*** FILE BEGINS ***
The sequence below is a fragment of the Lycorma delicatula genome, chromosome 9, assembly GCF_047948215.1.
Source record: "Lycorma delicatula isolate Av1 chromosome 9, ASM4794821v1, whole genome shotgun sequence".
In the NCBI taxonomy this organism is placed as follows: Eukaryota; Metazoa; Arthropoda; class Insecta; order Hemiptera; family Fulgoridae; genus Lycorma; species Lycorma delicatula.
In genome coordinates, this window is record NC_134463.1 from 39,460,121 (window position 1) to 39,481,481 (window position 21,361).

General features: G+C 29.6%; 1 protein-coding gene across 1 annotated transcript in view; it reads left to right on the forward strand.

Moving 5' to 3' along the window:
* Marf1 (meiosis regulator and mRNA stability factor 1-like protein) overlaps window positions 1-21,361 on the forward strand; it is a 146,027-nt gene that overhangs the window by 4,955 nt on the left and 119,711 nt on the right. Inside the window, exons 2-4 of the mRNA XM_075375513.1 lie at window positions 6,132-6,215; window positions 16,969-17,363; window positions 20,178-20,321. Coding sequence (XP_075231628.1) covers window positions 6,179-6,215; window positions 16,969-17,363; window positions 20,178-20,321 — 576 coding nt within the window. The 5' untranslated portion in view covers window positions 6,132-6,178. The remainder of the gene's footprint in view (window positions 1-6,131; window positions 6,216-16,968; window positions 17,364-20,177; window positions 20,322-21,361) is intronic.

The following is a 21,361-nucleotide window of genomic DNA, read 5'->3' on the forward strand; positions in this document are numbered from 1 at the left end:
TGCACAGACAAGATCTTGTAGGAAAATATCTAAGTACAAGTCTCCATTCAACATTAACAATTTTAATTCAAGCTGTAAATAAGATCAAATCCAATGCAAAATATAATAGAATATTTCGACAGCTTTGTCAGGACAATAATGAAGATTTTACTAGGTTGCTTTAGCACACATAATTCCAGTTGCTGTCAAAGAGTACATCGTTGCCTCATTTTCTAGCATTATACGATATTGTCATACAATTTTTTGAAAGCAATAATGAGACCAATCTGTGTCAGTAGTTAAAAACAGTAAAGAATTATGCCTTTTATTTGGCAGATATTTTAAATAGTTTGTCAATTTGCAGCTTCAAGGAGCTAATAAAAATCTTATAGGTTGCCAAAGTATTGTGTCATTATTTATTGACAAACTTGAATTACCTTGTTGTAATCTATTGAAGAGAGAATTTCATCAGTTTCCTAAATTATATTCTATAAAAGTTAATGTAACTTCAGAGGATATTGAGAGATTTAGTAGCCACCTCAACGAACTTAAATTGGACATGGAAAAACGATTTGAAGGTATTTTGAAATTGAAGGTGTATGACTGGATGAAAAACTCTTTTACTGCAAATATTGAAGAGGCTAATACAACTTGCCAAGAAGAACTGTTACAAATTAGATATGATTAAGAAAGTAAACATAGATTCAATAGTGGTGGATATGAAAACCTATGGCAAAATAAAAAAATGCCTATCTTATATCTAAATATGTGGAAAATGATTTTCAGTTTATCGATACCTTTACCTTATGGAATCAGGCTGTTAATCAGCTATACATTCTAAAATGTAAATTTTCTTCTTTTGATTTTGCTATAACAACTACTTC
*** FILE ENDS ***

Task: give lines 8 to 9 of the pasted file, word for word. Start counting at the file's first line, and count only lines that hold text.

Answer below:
The following is a 21,361-nucleotide window of genomic DNA, read 5'->3' on the forward strand; positions in this document are numbered from 1 at the left end:
TGCACAGACAAGATCTTGTAGGAAAATATCTAAGTACAAGTCTCCATTCAACATTAACAATTTTAATTCAAGCTGTAAATAAGATCAAATCCAATGCAAAATATAATAGAATATTTCGACAGCTTTGTCAGGACAATAATGAAGATTTTACTAGGTTGCTTTAGCACACATAATTCCAGTTGCTGTCAAAGAGTACATCGTTGCCTCATTTTCTAGCATTATACGATATTGTCATACAATTTTTTGAAAGCAATAATGAGACCAATCTGTGTCAGTAGTTAAAAACAGTAAAGAATTATGCCTTTTATTTGGCAGATATTTTAAATAGTTTGTCAATTTGCAGCTTCAAGGAGCTAATAAAAATCTTATAGGTTGCCAAAGTATTGTGTCATTATTTATTGACAAACTTGAATTACCTTGTTGTAATCTATTGAAGAGAGAATTTCATCAGTTTCCTAAATTATATTCTATAAAAGTTAATGTAACTTCAGAGGATATTGAGAGATTTAGTAGCCACCTCAACGAACTTAAATTGGACATGGAAAAACGATTTGAAGGTATTTTGAAATTGAAGGTGTATGACTGGATGAAAAACTCTTTTACTGCAAATATTGAAGAGGCTAATACAACTTGCCAAGAAGAACTGTTACAAATTAGATATGATTAAGAAAGTAAACATAGATTCAATAGTGGTGGATATGAAAACCTATGGCAAAATAAAAAAATGCCTATCTTATATCTAAATATGTGGAAAATGATTTTCAGTTTATCGATACCTTTACCTTATGGAATCAGGCTGTTAATCAGCTATACATTCTAAAATGTAAATTTTCTTCTTTTGATTTTGCTATAACAACTACTTC